Corn futures were slightly higher on Wednesday. After rallying to new highs for the move on spillover support from soybeans and crude oil, gains in the corn pit were trimmed. Corn trade lost its bullish momentum on profit-taking and ideas that corn planting progress in the eastern half of the Corn Belt will be strong this week given the current stretch of dry weather. July ended 1/4 of a cent higher at $4.26 and December was 1/4 of a cent higher at $4.47 1/4.



Soybean futures slipped from its highs for the day, but still closed higher on Wednesday. Old-crop continues to rally on tight old-crop stock projections and strong export demand. New-crop led the way today on ideas that much of the corn crop in the eastern Corn Belt will be planted this week and next, which will limit the switch of acreage to soybeans. Strength in crude oil was supportive for soyoil and the soy complex as well. July closed 7 cents higher at $11.69 and November was 18 1/2 cents higher at $10.14 1/2.



Wheat futures settled higher on Wednesday. The market was supported by spillover from soybeans and ideas that early seasonal harvest pressure will be lighter than normal due to the drought in Texas and frost damage in Texas and Oklahoma. The market was also supported by spring wheat planting delays in the northern Plains that will trim yield potential and could push some acreage to other crops. CBOT July closed 9 cents higher at $5.97 3/4, KCBT July was 7 1/4 cents higher at $6.50 and MGE July ended 12 cents higher at $7.25 1/2.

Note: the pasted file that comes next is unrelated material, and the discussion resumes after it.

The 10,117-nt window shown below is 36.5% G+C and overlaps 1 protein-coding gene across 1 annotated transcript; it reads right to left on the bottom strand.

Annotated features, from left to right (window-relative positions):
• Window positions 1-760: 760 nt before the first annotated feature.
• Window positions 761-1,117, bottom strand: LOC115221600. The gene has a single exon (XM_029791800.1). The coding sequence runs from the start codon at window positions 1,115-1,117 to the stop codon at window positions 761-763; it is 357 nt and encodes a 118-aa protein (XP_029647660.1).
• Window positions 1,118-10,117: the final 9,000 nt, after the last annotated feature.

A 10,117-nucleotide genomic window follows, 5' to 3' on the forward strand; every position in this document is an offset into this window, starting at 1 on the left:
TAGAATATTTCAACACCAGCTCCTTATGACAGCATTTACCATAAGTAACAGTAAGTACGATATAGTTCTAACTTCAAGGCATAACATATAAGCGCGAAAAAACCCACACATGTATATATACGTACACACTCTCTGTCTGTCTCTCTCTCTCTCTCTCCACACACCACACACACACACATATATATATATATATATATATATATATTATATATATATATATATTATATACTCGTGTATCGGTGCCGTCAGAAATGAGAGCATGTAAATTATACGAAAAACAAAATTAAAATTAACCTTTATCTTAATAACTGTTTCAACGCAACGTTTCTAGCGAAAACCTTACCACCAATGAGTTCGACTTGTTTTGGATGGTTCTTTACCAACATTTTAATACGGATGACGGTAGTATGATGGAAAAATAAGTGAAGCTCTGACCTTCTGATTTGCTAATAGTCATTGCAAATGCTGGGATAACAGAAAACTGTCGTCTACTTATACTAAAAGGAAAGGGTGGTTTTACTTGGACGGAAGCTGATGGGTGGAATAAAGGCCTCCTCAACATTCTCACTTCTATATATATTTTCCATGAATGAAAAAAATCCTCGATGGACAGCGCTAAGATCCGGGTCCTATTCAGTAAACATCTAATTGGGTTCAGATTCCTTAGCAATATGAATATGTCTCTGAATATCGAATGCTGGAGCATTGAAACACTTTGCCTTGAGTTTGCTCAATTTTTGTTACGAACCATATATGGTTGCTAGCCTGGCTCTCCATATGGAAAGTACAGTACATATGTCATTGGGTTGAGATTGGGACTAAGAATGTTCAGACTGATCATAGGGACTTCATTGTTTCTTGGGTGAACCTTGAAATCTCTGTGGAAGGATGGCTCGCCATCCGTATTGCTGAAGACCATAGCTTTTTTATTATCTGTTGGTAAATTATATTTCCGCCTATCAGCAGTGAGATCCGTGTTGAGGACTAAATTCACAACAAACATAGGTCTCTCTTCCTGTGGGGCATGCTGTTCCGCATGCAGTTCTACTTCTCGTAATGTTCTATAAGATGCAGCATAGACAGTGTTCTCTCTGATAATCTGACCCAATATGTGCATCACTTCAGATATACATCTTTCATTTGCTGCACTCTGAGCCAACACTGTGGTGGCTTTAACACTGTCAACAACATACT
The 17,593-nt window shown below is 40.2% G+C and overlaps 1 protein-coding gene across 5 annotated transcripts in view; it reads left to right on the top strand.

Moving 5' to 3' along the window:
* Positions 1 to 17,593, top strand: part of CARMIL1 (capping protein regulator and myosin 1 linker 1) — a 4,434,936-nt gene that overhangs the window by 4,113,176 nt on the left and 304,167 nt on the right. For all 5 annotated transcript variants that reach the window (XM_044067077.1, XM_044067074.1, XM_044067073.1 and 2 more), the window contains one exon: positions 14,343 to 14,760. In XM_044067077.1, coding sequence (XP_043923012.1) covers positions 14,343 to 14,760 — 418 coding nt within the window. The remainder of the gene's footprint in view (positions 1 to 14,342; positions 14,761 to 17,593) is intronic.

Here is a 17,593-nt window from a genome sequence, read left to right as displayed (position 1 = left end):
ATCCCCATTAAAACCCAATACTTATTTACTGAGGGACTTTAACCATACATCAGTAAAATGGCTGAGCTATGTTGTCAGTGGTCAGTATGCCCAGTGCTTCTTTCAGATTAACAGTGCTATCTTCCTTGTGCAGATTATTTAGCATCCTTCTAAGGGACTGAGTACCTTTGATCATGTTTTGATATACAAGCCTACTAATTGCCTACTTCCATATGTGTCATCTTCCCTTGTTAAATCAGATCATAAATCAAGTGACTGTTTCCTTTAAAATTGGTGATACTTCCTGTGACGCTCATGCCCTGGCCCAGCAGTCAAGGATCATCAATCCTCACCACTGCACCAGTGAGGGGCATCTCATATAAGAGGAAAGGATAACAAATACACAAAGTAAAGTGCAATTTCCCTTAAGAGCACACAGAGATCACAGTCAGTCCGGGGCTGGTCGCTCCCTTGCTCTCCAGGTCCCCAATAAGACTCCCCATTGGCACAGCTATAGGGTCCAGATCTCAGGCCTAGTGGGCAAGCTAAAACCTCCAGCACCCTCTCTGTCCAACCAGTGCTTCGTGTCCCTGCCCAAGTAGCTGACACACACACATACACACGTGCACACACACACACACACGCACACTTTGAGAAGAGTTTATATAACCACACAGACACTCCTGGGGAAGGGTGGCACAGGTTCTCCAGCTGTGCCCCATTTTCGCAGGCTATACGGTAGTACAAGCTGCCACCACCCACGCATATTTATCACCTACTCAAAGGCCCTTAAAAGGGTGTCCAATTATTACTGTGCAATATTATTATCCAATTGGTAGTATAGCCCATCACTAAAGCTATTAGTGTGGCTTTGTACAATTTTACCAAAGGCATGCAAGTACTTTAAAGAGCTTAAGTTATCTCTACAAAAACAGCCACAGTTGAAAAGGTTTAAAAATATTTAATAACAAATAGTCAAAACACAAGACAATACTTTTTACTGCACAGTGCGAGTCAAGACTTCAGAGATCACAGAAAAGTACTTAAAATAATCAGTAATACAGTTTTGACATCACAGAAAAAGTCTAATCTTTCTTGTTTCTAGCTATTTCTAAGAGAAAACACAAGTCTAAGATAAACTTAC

Cattle futures closed mixed on Wednesday. Short-covering and expectations for firm cash trade later this week helped support front end contracts. At midday, choice cutouts were up 37 cents, hitting a two-week high.
But deferreds were mixed with some contracts pressured by ideas that high unemployment rates would limit demand for higher priced beef. June ended 55 cents higher at $82.23 while October was 13 cents lower at $88.50.



Lean hog futures closed higher on Wednesday. Short-covering and fund buying helped rally the futures market. Weakness in the dollar, which hit a 5-month low, is supportive as it should benefit pork exports. However, most of the fundamental news today was bearish as cash markets were down generally $1 today and pork cutouts were down $1.11 on Tuesday. June ended 23 cents higher at $66.48 and October was 68 cents higher at $63.95.